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FAQ 27nov12: On Downloading And The Length Of Books

[The FAQ category]

What are your opinions on the quandary of downloading scans of comics due to a Trade Paperback’s lack of back matter. I recently bought a copy of the original 1997 Helix comics single of Transmetropolitan and loved your essay in the back. The TPBs lack this and I want to read them all. I hate illegal downloading, but lust after your mouth-words. Guide me.


Is this something I really have to have an opinion about?  If I’d wanted that stuff in the trades, I’d have had them put in there.  They were just ephemera for the monthly readers, for as long as we had use of those editorial pages.  But I certainly can’t stop you from downloading scans, and would really have no interest in doing so.  I don’t police my readers.

So long as you’re not making new money off me, I won’t track you down and have eels violently introduced into your innards through whatever human portal presents itself.  How’s that?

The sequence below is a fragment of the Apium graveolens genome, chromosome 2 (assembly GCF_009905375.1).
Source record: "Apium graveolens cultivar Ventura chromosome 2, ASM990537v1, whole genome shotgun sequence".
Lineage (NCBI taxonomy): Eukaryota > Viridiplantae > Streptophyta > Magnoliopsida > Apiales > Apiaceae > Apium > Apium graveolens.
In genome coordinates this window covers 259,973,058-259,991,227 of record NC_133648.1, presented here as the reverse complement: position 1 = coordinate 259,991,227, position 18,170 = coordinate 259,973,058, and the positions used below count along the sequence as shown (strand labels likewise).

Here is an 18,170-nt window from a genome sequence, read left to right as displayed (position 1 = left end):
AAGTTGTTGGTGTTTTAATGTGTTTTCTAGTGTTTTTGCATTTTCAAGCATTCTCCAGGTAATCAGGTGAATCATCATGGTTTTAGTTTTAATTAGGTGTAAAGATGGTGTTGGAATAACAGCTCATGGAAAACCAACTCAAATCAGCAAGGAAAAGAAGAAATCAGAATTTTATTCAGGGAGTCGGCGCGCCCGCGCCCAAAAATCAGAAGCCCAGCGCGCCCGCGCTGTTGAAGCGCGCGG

The new book, Gun Machine, is rather short for a novel at 320ish pages. Crooked Little Vein wasn’t all that long either. Has this been a conscious decision on your point to write shorter books or have you found, so far, that this has been the appropriate length to get your stories on paper?


GUN MACHINE came out around 85 to 90 thousand words long, which is almost 40,000 words longer than CROOKED LITTLE VEIN.  I’ll never be Neal Stephenson (in a great many ways).  I tend towards concision.  They end where they want to end.  I suspect the one I’m currently writing will be about as long as GUN MACHINE.  I dream of (being able to afford to spend several years) writing a huge meandering doorstop like AGAINST THE DAY, but I seem not to be that kind of writer.

(Also: I think I’d actually question “rather short for a novel.”)

Greg Rucka had an interesting further comment on this:

ruckawriter said: 90K novel is not “short.” I’ve read 60K novels that read as if they’re three times as long, and that’s not a good thing. Over 120K, in my experience, and the publisher gets nervous. And raises the price, to boot.

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